Words: Entrapment or Benefit

February 25th, 2009

Focus Text: Proverbs 12: 13-14 (NLT)

13 The wicked are trapped by their own words,
      but the godly escape such trouble.

 14 Wise words bring many benefits,
      and hard work brings rewards.

 

 

Stop Here and Reflect Before Reading Ahead

If life is a book, then words are the audio version.  Words put parameters around our existence, defining the boundaries of our personalities and serving as the most convincing evidence to prove who we are . . . whether incriminating or exonerating.  And trust me, the jury’s still out.  The world is watching and listening and it is by our words that many of them will make their decisions about the credibility of Christianity.  No pressure.

Sound unfair?  It’s possible.  I’m not sure that fairness is the x-factor for this truth, though.  Simply put, Jesus said it would be this way . . . He gave a point blank directive to His followers to tell the world who He is and what He has done to offer them endless love.  Even Jesus Himself was a great orator, soothing the ills of the masses with His words of compassion and confounding His enemies with His masterful words of wisdom.  Today, the words of Jesus are still the keys to unlocking the mysteries of His grace and the plan by which that grace was to be executed . . . oddly enough, through His own personal execution.  Words are crucial.

It is no surprise then that this book of wisdom would spend so much time dwelling on all things verbal.  We begin with a very real description of the negative possibilities of words spoken from the wrong heart.  “The wicked are trapped by their own words, but the godly escape such trouble.”  I don’t know about you, but I’ve definitely been “trapped” before by something stupid I’ve said.  To teachers.  To friends.  To my parents.  To a policeman.  To my wife.  Words have a permanence about them . . . a record that is hard to erase.  

The wisdom here isn’t that the godly always say the right words, but more so that they “escape” the trouble.  To me, this means that those who follow God simply learn when to keep quiet.  I know, I know.  Easier said than done, but always remember that in addition to those flowery, impressive fruits of the Spirit like love, joy, and peace is a less-celebrated-yet-equally-as-juicy fruit called self-control.  Self-control doesn’t just apply to actions; it definitely begins with our thoughts and words.  Very few actions will be taken that aren’t brought into being by thoughts and usually words.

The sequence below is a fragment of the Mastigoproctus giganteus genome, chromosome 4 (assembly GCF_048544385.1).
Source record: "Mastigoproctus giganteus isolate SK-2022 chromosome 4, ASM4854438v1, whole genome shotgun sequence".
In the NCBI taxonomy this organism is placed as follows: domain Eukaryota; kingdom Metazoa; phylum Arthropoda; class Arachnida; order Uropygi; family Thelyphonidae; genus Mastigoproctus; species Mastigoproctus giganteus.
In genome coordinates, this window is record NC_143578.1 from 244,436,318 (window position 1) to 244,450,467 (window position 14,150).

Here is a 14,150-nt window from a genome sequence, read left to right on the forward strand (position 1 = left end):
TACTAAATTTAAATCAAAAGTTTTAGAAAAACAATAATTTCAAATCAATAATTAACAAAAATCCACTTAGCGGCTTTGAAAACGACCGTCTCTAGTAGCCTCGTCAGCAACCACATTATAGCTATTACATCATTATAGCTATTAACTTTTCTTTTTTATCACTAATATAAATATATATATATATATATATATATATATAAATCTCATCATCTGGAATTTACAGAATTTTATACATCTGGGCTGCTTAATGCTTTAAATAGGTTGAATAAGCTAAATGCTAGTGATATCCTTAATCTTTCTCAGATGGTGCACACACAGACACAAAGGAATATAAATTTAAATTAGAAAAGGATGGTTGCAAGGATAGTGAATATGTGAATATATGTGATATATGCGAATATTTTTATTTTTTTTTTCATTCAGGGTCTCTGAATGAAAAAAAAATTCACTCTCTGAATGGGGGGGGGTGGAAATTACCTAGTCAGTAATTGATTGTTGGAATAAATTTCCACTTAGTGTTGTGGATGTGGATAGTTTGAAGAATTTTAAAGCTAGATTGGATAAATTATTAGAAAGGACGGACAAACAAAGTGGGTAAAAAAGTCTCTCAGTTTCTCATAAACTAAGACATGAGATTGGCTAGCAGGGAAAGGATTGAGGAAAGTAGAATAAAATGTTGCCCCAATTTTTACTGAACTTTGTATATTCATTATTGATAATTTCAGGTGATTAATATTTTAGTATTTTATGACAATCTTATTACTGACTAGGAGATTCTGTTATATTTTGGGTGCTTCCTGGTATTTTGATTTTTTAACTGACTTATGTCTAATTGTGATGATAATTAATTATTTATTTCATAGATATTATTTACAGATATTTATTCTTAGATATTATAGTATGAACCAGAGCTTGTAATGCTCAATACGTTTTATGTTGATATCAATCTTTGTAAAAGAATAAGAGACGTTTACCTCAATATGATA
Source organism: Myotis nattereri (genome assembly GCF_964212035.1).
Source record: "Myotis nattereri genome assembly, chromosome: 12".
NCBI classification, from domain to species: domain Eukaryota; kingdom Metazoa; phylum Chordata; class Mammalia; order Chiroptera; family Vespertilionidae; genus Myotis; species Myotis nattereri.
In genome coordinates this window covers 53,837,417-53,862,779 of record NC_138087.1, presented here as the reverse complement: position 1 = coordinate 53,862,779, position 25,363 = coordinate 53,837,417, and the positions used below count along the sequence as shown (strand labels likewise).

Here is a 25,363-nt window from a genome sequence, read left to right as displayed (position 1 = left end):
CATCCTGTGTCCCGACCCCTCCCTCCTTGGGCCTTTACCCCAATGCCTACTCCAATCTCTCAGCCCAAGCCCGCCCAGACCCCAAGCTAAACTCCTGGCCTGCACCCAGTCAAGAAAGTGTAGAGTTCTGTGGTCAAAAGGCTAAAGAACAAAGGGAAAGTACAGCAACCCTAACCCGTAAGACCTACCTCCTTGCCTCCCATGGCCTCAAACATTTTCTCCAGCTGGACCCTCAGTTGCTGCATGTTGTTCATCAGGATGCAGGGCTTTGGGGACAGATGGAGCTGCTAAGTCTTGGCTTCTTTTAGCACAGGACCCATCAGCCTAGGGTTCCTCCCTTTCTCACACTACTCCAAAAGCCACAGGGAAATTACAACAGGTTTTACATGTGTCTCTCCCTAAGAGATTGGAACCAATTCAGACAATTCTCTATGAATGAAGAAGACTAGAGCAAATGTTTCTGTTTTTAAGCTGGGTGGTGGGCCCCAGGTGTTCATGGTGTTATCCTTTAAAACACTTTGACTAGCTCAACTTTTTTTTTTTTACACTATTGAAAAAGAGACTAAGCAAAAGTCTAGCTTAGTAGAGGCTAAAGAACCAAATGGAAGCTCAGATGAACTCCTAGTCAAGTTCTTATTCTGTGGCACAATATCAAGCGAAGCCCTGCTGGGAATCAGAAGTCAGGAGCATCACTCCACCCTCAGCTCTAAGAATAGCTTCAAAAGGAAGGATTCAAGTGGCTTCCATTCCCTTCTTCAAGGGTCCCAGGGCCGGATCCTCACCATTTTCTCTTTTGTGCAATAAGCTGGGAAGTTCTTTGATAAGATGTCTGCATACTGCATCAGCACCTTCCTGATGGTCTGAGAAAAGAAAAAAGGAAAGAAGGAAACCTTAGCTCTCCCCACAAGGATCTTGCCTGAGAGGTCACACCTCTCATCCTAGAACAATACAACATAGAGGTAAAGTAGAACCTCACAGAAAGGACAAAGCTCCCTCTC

Avoid the trouble: seek self-control concerning the words you speak.  It’s a fruit that will yield some pretty tasty juice.

“Wise words bring many benefits, and hard work brings rewards.”  This verse completes the circle with the positive alternative to the negative entrapment of words.  There are benefits to the right words spoken at the right time.  Much like the negative words, positive words leave lasting memories.  Can I help you with that?  Don’t cry, it’ll be okay.  You’re going to make it because I’m going to walk through it with you.  Trust me, words like these stick with people for a lifetime.

Benefit or entrapment . . . the choice is ours.  Choose wisely.

 

 

 

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~ by johndriver on February 25, 2009.

One Response to “Words: Entrapment or Benefit”

  1. Oh man, in high school, this is a biggy. If you have no self-control over your actions and/or words ,and your best friend does something to upset you, you’re in for a ride. This is also one thing that I can relate to in one form or fashion within the last week.
    In my life, I have recently been seeing more people as beautiful and I can see them accomplishing things, before I just saw smelly kids with failing grades and acne. Okay, so maybe it wasn’t quite that bad but you get the point.
    So I will say something that needs to be corrected by a person but it won’t always be to their face, and that’s where we get fooled. It’s like we wanna say it so bad when are nerves are just shot and so we don’t count it as gossip if we say it with the “right intentions” but I am a tough critic in a sense and I count it.
    If you were really saying that with the right intentions then you’d just say it to their face, at an appropriate time (depending on the matter)
    But anyway, there’s my two cents.

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